Running Xen: A Hands-On Guide to the Art of Virtualization

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Overview

“This accessible and immediately useful book expertly provides the Xen community with everything it needs to know to download, build, deploy and manage Xen implementations.”

—Ian Pratt, Xen Project Leader VP Advanced Technology, Citrix Systems

The Real–World, 100% Practical Guide to Xen Virtualization in Production Environments

Using free, open source Xen virtualization software, you can save money, gain new flexibility, improve utilization, and simplify everything from disaster recovery to software testing. Running Xen brings together all the knowledge you need to create and manage high–performance Xen virtual machines in any environment. Drawing on the unparalleled experience of a world–class Xen team, it covers everything from installation to administration—sharing field-tested insights, best practices, and case studies you can find nowhere else.

The authors begin with a primer on virtualization: its concepts, uses, and advantages. Next, they tour Xen’s capabilities, explore the Xen LiveCD, introduce the Xen hypervisor, and walk you through configuring your own hard–disk–based Xen installation. After you’re running, they guide you through each leading method for creating “guests” and migrating existing systems to run as Xen guests. Then they offer comprehensive coverage of managing and securing Xen guests, devices, networks, and distributed resources. Whether you’re an administrator, data center manager, developer, system integrator, or ISP, Running Xen will help you achieve your goals with Xen–reliably, efficiently, with outstanding performance, and at a surprisingly low cost.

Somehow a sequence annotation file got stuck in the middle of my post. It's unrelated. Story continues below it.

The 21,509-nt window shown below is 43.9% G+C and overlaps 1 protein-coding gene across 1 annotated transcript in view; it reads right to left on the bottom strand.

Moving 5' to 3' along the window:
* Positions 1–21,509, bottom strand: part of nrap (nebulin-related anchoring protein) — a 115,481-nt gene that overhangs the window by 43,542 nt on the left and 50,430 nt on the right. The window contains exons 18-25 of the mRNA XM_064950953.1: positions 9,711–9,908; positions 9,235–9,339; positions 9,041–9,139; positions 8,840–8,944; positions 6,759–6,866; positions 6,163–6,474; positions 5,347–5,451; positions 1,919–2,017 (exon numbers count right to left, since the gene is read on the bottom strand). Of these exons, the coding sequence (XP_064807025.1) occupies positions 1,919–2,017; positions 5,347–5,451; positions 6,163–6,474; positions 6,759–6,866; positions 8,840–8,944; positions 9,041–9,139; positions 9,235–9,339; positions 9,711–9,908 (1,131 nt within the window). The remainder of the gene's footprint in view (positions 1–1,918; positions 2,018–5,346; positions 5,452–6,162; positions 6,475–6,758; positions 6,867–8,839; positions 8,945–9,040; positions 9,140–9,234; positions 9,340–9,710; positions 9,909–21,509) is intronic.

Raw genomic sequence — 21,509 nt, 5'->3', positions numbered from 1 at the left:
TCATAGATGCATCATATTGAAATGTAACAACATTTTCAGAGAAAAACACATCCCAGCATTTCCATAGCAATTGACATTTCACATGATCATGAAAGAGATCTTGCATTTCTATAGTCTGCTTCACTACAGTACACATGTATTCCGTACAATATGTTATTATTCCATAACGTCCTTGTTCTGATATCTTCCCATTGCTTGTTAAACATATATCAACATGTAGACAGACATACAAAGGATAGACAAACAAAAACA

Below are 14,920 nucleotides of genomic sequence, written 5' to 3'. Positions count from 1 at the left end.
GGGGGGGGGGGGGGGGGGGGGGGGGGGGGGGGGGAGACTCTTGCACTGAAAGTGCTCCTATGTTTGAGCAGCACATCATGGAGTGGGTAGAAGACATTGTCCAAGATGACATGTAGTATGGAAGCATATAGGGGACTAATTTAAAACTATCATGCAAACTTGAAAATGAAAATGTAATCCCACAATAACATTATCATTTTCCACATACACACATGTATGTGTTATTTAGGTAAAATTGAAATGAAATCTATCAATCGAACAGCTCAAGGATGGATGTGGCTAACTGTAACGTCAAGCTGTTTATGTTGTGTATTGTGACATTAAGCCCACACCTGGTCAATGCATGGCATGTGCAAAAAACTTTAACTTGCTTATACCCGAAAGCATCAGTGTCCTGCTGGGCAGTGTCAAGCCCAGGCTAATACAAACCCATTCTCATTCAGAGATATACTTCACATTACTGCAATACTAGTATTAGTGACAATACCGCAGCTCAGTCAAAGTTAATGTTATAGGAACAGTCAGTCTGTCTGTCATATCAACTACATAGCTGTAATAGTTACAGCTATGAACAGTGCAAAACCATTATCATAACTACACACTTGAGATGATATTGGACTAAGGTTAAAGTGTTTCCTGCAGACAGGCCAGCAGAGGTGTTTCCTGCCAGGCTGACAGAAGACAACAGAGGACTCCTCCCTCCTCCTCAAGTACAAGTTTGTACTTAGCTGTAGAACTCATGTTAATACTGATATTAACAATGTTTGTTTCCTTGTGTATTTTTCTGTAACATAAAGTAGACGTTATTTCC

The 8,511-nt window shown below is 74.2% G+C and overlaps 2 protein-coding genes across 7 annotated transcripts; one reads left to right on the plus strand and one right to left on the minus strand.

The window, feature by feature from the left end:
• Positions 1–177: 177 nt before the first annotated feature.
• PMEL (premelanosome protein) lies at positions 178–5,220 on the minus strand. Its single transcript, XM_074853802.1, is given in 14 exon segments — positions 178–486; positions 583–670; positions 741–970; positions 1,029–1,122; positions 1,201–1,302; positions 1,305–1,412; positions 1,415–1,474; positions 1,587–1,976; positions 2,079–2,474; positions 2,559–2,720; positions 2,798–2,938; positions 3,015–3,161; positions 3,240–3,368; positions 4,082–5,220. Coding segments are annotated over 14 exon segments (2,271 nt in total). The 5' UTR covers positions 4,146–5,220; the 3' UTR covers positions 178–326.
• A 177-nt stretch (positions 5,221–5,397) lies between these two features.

•Understanding the Xen hypervisor: what it does, and how it works

•Using pre-built system images, including compressed file systems

•Managing domains with the xm console

•Populating and storing guest images

•Planning, designing, and configuring networks in Xen

•Utilizing Xen security: special purpose VMs, virtual network segments, remote access, firewalls, network monitors, sHype access control, Xen Security Modules (XSM), and more

•Managing guest resources: memory, CPU, and I/O

•Employing Xen in the enterprise: tools, products, and techniques

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Product Details

  • ISBN-13: 9780132349666
  • Publisher: Prentice Hall
  • Publication date: 4/24/2008
  • Pages: 586
  • Product dimensions: 7.06 (w) x 9.25 (h) x 1.21 (d)

Meet the Author

Jeanna Matthews is an associate professor of Computer Science at Clarkson University (Potsdam, New York) where she leads several hands-on computing laboratories including the Clarkson Open Source Institute and Clarkson Internet Teaching Laboratory. Students in these labs and in her classes have been winners in a number of prestigious computing contests including the 2001, 2002, and 2004 IBM Linux Challenge, the 2005 IBM North American Grid Scholar’s Challenge, the 2005 Unisys Tuxmaster competition, and the 2006 VMware Ultimate Virtual Appliance Challenge. Her research interests include virtualization, operating systems, computer networks, and computer security. She is actively involved in the Association for Computing Machinery as treasurer of the Special Interest Group on Operating Systems, editor of Operating Systems Review, and is a member of the Executive Committee ACM’s U.S. Public Policy Committee, US-ACM. She is also the author of a computer networking textbook, Computer Networking: Internet Protocols in Action, that has been translated into several languages. Jeanna received her Ph.D. in Computer Science from the University of California at Berkeley in 1999.